The ongoing Covid-19 pandemic has been good for streaming services. Type of.

It’s well documented that the ongoing pandemic has accelerated consumer streaming adoption, especially among older viewers. However, media and streaming executives who met this week at CES 2021 said that while shutdowns helped boost adoption and increase viewership, it also led to more competition and stronger consumers.

“Covid was definitely the turning point for the introduction of OTT, which was obviously wonderful for us in the streaming business,” said Stefanie Meyers, svp of Starz Distribution, in a presentation on Tuesday. “But there is also the more experienced customer. It used to be when you could just get someone to subscribe. Now we have to constantly justify the time the customer spends on each of our products or shows. So this is a bit of a double-edged sword. “

With more market opportunities, so does competition – and adapting to new competitors requires quick decisions and the further development of benchmarks for success. This month, all eyes are on Discovery +, the new lifestyle streamer from Discovery Inc., which launches with more than 50 original series and a huge catalog of unwritten content.

“The more streamers like Discovery + join, the more the competition is shifting to a different type of competitive set and the more people are looking for the audience you’re looking for,” said Ann Sarnoff, CEO and chairman of WarnerMedia Studios and Networks said Wednesday. “And of course that raises the bar and lets you think more creatively about how to find your fans.”

Where is the predetermined breaking point?

Other executives are shaking off the increasingly crowded market. More choice gives consumers and businesses more options, said Andrew McCollum, CEO of Philo, whose MVPD virtual service provides linear TV access to many of Discovery’s cable features.

“It’s great to offer options to consumers,” said McCollum on Tuesday. “Often times, these services bring new original content as well as deeper access to library content that may not previously have been available. In that regard, it can be a great addition to what you get through Philo.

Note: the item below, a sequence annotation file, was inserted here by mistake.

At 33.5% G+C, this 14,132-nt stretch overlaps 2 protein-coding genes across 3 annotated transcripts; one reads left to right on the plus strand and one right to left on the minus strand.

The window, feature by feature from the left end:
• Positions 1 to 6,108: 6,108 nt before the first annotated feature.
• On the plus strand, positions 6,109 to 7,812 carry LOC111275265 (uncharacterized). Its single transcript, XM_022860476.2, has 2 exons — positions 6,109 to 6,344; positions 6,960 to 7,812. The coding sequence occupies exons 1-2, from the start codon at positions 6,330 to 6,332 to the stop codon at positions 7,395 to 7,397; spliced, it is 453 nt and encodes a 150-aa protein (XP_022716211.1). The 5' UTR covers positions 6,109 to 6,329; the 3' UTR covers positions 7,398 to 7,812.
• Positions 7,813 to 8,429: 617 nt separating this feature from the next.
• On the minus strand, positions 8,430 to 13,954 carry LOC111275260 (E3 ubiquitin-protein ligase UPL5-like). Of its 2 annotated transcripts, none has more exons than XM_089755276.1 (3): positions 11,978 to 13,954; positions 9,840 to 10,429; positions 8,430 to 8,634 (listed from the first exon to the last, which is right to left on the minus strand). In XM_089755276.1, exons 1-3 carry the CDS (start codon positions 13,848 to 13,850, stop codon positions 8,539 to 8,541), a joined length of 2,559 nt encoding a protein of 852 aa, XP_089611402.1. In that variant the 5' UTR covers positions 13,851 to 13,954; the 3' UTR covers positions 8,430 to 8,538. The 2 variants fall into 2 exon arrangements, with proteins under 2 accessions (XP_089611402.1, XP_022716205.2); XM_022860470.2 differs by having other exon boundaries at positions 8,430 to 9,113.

“I was wondering where the line is, where people feel like it’s really overwhelming to have so many of these different SVOD services where you have different credentials, different billing details, different user interfaces, different content for each of them them and you have I really need to remember where to go and how to get it, ”he added. “Ultimately, I don’t know when we will reach this breaking point.”

Ad-supported services also keep an eye on this breakpoint. “I think there has been a lot of talk and talk about how many SVODs the consumer can support and how many will support, and I think you will see more experimentation on the consumer side,” said Scott Reich, svp of programming at ViacomCBS- own Pluto TV. “Because there are so many different options, ultimately the consumer will decide what the new package will be based on your habits, based on your budget, and based on what is important to you.”

New programming trends are emerging

Before that bubble bursts, however, streamers are noticing a high demand for program types that arise out of boredom at home. Overall viewership has increased, executives said, and consumers have become interested in new ways of programming as daily habits shifted to enable distance learning and home exercise.

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